A word from J.John January 2013
Winner of the 2016 Premier Digital Accessibility award, Andrew Cook, tells us why it's important for a church website to be accessible, easy to navigate and why explaining phrases such as 'Atoning sacrifice' and 'justification' are necessary online.
What inspired you to create an accessible website?
Our church (Goodmayes Baptist) was in need of a web-site. I wanted to create a web-site that gives clear easy to understand information about our church and the Christian faith. I include practical information about where our church is located, and how to get to the church by public transport. I try to put myself in the position of someone who is of a different faith background, and wants to find out what Christians do believe. I like to think that a person wishing to come into a right relationship with God can do so by going through our web-site. I have looked at other web-site, which are not always as user friendly as they could be. I have learned from these other web-sites what needs to be done to make our web-site accessible and user friendly.
Give examples of what makes a web-site accessible and user friendly
Using the Verdana font; this is clear and easy to read. It has a good legibility. On some web-sites the text is not as easy to read as it should be. One web-site I viewed uses grey letters on a white background. This does not provide the best of contrast, and therefore makes it less easy to read. I have tried to avoid this sort of mistake. I try to avoid assuming everyone will know what is meant by things such as ‘atoning sacrifice’ and ‘justification’. I include an explanation of what these things mean on the What We Believe web-page. I also try to remember to put on each web-page ‘This page updated ---.‘ This is to reassure the viewer the web-site is being kept updated.
What was your first reaction when you heard you won the Accessibility Award?
I did not expect to win this award. It came as a pleasant surprise.
What does winning this award mean to you?
I feel honoured that my efforts should win this national award. It gives me a sense of achievement. Even more than that I hope anyone who views the web-site will be pointed towards the Kingdom of God.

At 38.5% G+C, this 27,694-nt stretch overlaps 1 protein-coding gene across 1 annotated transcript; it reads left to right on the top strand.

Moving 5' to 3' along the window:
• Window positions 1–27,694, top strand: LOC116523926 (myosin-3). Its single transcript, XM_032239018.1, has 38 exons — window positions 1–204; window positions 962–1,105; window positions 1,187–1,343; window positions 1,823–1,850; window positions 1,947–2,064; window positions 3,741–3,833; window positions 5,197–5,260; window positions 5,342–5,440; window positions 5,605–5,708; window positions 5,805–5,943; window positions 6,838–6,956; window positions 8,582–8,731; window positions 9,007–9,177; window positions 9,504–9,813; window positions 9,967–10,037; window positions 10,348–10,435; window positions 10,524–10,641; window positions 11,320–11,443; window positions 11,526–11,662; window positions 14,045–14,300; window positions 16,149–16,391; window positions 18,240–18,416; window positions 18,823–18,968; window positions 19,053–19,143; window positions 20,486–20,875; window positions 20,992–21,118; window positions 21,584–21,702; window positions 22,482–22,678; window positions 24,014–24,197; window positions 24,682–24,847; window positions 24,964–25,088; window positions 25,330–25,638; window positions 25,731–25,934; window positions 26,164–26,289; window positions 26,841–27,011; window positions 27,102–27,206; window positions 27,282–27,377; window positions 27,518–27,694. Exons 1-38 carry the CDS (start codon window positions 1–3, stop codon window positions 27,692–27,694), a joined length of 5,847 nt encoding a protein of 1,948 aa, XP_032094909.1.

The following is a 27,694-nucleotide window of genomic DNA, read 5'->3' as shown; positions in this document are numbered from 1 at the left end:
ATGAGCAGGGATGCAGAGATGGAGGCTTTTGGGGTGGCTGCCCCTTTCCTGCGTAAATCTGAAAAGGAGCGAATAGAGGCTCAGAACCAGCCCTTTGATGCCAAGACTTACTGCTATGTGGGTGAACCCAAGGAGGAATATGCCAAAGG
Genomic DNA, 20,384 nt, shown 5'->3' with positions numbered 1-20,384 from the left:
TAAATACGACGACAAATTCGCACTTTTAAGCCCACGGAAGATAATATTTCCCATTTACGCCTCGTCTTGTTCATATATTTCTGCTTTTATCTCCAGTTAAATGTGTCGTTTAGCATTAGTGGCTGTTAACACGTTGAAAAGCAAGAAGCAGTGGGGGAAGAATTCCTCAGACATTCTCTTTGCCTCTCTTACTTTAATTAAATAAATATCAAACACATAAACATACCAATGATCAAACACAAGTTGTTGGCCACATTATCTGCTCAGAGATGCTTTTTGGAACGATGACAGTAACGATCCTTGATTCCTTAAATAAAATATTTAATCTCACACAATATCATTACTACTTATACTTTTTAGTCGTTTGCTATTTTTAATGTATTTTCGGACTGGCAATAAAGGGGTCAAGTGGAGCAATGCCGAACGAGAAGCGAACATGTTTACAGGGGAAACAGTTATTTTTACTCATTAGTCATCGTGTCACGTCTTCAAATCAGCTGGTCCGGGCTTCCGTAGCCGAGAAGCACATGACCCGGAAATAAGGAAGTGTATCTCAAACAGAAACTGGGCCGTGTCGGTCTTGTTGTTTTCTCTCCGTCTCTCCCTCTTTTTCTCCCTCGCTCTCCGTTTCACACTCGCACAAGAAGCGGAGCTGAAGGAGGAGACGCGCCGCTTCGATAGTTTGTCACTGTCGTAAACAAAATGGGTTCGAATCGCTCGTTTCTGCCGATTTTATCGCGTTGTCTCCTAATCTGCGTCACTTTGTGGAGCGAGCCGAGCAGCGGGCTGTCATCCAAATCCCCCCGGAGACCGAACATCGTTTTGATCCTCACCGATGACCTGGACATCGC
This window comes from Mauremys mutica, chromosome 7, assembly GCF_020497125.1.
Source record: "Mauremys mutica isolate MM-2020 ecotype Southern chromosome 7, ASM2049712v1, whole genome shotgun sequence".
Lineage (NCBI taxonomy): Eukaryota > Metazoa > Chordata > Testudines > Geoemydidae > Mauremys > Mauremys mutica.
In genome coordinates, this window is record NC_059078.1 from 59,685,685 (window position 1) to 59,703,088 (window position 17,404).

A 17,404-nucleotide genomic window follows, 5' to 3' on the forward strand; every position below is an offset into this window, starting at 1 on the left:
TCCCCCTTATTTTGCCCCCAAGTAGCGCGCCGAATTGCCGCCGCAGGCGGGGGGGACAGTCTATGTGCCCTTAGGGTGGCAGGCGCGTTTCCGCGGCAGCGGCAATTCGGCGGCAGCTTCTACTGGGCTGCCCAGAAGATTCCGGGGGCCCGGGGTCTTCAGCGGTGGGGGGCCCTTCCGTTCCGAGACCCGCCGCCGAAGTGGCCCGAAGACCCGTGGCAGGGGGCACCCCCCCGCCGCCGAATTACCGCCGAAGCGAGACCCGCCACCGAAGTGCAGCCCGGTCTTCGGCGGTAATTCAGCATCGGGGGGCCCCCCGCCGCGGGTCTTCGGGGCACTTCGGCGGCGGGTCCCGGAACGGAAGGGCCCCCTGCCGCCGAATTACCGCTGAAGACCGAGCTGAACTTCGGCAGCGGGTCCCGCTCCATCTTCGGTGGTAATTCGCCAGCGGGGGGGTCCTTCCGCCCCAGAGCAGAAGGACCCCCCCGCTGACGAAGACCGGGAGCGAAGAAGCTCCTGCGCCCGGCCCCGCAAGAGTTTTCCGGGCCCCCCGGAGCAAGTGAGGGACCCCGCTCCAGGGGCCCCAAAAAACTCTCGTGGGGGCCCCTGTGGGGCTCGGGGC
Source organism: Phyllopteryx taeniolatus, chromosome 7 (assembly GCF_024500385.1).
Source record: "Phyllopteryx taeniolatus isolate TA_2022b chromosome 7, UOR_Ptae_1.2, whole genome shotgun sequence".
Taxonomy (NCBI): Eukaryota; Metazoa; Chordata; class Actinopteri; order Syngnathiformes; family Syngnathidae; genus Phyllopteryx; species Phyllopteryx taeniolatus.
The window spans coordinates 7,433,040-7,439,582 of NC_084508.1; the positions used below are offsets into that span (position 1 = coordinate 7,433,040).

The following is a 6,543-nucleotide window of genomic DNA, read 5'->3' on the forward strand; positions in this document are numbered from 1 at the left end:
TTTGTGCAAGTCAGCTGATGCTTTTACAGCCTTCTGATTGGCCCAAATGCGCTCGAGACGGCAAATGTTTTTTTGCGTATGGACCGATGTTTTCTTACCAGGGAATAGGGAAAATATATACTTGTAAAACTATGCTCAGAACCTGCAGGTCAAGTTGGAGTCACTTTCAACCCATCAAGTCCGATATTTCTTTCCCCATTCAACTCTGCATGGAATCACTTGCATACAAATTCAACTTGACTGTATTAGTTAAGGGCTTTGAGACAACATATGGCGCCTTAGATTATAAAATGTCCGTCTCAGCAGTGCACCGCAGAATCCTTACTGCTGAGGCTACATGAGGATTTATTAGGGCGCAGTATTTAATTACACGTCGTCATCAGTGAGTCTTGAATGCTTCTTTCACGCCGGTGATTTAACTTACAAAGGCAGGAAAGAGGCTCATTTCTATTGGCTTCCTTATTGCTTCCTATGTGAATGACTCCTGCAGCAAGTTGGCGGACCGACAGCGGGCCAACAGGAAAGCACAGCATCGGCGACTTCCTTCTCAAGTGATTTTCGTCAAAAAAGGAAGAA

I must thank those who gave me constructive feedback when I was building the web-site. I must also thank Gwen at another church in Goodmayes who informed me about the Church Edit web-site. This provides a framework on which to build a web-site. It gave me a head start.
What are your plans for Goodmayes Baptist Church in 2017?
To continue to give encouragement to others in this fellowship, as I have done for last 25 years. Like any web-site there is always room for improvement. I hope to further improve the web-site for Goodmayes Baptist Church during 2017.
How has winning the category impacted your work?
Encourages me to ensure the web-site is kept updated and remains accessible.
How important is the Premier Digital Conference in today’s modern Christian community?
Encouraging Christians to ensure that a church web-site gives clear easy to understand information about the church and the Christian faith.
What advice would you give to Christians with a digital project or idea that they want to launch?
Christians are welcome to look through the web-site for Goodmayes Baptist Church as an example of good practice when it comes to designing a web-site. Our web-site uses a clear easy to read font (Verdana). There is practical information about the church services, and how to get to the church by bus and by train. The web-site includes information on what people need to know about the Christian faith and how to be a right relationship with God. There is also a page on the history of Goodmayes Baptist Church.
How can people get in touch with you?
Follow this blog for all the latest news on the Premier Digital Awards & Conference.